# Trees

## Overview

A tree is a acyclic connected graph.

Conventional tree operations are insert, search, remove, and traverse.

Tree's usually have a designated *root* that indicates the top of
the tree. *Leaves* refer to nodes with no children. A *parent* is
the node above the current one. A *child* is the node below the
current one.

### Properties

A tree is *balanced* when every path from root to leaf has the same
length.

## Binary Search Trees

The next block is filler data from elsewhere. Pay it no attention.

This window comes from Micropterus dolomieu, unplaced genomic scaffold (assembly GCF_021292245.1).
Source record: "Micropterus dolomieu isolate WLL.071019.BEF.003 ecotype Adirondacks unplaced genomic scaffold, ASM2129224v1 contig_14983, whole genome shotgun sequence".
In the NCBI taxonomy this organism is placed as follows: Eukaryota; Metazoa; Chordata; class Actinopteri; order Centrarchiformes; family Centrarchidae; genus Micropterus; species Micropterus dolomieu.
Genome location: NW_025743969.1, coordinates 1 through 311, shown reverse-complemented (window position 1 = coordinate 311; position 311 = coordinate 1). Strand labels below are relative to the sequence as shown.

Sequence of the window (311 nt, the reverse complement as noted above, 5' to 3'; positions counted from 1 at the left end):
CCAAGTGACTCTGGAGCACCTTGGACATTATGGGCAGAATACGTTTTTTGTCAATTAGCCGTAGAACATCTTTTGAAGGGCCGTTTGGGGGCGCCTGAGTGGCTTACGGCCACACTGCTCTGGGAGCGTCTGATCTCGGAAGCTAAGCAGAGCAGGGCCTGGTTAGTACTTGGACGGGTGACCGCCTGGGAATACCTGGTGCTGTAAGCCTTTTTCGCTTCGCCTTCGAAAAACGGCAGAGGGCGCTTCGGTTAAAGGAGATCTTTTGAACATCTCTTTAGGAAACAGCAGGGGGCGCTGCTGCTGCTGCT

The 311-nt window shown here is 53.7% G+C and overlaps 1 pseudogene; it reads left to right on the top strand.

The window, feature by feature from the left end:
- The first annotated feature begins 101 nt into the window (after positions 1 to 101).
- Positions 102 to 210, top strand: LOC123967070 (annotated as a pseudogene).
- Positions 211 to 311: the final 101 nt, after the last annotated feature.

In a **binary tree**, each node contains one element and has at most
two child nodes.A **binary search tree** (BST) is a binary tree with
the following requirements:

- ∀ y ∈ left subtree of x, y ≤ x
- ∀ y ∈ right subtree of x, y ≥ x

Operation | Best Complexity | Worst Complexity |
---|---|---|

Insert | \(O(\log n)\) | \(O(n)\) |

Search | \(O(\log n)\) | \(O(n)\) |

Delete | \(O(\log n)\) | \(O(n)\) |

A binary search tree is **complete** if every node has zero or two
children and all leaves are at the same level.

The shape of the binary search tree depends entirely on the order of insertions and deletions, and can become degenerate. A skewed binary tree can greatly affect performance.

## Self-Balancing Binary Search Trees

Examples include:

- AVL trees
- Red-black trees